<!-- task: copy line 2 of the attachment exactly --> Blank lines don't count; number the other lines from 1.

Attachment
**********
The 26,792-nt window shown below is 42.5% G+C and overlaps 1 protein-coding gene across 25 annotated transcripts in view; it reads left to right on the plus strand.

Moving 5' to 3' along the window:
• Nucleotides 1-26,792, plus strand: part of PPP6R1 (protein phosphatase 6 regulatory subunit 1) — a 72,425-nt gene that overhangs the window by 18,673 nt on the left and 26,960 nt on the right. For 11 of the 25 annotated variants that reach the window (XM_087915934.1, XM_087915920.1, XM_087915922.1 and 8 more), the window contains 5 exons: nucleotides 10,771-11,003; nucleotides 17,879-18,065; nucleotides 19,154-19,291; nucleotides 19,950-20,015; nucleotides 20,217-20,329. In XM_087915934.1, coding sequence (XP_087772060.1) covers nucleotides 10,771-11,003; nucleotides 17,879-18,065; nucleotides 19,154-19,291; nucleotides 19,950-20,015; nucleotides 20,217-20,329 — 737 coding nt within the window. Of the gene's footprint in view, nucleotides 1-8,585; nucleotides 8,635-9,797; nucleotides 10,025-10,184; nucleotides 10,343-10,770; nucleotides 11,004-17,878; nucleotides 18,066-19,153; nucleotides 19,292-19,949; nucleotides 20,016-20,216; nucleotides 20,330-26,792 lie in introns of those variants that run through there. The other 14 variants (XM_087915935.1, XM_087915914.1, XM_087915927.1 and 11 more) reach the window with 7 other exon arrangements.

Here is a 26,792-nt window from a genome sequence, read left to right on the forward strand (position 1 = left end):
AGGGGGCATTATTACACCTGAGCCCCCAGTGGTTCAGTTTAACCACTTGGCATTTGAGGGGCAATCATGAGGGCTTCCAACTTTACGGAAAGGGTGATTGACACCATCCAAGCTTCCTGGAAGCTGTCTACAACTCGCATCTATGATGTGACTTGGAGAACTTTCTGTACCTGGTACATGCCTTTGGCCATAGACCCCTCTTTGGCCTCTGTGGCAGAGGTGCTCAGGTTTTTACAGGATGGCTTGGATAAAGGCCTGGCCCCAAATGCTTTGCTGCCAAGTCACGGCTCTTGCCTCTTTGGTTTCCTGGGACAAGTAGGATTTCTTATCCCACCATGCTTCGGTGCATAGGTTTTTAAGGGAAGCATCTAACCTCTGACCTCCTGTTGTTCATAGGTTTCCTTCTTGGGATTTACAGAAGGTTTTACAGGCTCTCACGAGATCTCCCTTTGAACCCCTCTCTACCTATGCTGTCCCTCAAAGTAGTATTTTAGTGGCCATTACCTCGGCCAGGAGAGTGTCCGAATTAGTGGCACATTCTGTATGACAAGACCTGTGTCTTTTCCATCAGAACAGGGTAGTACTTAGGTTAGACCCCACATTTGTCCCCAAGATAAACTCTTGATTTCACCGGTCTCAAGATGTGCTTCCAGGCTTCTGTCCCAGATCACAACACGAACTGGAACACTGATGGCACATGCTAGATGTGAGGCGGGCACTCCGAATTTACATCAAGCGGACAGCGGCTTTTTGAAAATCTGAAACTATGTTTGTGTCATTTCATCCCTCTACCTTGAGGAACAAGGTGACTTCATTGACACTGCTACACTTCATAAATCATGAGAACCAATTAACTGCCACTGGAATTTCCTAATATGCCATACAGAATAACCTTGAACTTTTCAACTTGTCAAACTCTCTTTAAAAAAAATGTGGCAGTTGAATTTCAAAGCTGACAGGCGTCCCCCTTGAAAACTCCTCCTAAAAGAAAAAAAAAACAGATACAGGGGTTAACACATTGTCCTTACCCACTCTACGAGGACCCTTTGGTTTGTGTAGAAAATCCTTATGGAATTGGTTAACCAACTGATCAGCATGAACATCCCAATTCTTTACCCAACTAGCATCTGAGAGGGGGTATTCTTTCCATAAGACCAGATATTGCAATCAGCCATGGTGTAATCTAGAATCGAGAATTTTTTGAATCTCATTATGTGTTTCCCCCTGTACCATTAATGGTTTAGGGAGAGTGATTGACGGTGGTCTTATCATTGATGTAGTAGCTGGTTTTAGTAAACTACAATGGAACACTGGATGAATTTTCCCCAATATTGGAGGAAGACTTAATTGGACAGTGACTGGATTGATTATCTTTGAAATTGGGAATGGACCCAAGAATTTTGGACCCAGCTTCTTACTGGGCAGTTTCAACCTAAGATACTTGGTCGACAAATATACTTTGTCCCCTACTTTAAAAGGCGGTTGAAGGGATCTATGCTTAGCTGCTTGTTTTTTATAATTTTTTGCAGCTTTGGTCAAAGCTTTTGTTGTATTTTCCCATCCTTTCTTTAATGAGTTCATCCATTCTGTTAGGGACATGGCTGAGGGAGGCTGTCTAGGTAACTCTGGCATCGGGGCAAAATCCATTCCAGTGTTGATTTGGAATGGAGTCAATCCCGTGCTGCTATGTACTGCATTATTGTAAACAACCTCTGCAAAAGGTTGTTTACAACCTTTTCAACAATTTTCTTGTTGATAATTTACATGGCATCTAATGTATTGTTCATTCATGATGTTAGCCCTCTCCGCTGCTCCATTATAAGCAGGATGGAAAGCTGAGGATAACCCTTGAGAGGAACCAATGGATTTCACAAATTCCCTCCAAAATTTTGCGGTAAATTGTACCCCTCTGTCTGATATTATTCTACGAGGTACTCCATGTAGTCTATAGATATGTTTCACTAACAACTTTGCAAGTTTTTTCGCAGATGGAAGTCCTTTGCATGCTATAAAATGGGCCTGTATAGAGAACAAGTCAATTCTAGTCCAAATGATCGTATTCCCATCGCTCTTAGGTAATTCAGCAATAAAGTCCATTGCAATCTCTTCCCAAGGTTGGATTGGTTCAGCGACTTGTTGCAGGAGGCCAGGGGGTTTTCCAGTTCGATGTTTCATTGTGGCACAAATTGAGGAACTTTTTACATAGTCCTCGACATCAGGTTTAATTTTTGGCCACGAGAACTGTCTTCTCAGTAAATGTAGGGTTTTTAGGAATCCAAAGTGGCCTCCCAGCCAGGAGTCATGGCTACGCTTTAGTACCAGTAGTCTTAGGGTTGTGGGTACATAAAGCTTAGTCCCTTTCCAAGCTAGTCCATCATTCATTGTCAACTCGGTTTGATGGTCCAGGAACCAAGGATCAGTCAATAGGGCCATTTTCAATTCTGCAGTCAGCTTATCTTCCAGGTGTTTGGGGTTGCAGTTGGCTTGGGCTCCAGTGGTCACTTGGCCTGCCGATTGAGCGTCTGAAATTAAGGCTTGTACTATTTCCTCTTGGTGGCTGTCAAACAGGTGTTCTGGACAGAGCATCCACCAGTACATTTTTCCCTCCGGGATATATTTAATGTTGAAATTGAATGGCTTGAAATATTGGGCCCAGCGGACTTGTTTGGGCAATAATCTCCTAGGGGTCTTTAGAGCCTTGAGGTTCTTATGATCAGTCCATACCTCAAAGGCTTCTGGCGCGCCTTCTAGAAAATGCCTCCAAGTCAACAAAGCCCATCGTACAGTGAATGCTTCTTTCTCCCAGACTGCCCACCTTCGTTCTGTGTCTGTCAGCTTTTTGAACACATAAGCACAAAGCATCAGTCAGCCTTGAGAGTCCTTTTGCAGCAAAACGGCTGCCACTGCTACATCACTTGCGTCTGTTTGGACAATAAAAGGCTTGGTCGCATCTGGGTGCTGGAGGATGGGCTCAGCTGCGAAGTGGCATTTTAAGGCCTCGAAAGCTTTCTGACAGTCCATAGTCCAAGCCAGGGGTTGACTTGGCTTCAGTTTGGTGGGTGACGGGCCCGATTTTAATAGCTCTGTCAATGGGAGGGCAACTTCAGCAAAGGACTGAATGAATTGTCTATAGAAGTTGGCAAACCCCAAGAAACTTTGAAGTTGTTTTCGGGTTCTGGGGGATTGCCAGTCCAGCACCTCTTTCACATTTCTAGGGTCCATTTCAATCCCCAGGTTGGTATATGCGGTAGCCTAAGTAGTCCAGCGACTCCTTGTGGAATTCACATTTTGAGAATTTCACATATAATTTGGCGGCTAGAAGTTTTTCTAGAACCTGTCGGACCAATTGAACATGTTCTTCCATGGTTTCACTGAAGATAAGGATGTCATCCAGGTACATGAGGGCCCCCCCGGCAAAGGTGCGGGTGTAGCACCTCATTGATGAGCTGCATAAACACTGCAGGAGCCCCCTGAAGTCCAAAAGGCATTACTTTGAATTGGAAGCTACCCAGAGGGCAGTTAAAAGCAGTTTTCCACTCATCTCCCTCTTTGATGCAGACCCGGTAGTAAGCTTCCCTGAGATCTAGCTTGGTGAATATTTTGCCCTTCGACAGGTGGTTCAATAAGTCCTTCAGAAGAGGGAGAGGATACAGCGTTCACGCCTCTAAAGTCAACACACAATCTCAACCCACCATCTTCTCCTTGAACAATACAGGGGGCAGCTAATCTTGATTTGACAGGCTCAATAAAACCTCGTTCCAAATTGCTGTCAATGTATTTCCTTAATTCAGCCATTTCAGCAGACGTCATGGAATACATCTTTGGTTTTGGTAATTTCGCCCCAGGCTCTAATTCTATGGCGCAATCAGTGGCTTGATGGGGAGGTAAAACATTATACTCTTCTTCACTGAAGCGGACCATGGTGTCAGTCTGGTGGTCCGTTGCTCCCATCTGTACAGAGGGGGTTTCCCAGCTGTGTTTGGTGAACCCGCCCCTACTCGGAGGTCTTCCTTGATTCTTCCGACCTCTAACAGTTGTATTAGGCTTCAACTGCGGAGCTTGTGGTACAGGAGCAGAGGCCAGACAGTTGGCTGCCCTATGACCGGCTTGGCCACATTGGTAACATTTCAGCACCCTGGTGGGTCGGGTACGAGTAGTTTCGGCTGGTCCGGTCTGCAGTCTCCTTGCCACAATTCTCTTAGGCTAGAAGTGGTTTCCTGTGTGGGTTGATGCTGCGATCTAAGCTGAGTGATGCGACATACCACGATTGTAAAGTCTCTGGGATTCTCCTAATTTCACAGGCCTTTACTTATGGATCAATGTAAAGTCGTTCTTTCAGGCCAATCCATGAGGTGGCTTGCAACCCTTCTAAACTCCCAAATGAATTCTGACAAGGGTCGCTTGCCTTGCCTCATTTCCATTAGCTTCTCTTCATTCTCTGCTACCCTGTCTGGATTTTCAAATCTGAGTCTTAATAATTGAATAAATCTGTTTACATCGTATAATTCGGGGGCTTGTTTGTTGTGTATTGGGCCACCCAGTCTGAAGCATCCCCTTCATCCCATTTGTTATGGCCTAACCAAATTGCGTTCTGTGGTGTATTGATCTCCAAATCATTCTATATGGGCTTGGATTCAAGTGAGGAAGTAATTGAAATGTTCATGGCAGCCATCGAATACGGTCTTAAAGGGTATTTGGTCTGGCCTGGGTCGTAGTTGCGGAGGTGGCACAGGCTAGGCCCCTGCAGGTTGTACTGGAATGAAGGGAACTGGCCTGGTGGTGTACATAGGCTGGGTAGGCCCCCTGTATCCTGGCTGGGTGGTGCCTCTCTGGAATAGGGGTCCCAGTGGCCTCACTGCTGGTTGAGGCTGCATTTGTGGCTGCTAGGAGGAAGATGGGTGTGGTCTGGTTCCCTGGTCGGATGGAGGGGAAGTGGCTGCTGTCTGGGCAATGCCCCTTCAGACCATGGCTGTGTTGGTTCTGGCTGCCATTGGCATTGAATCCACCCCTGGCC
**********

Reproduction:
Moving 5' to 3' along the window: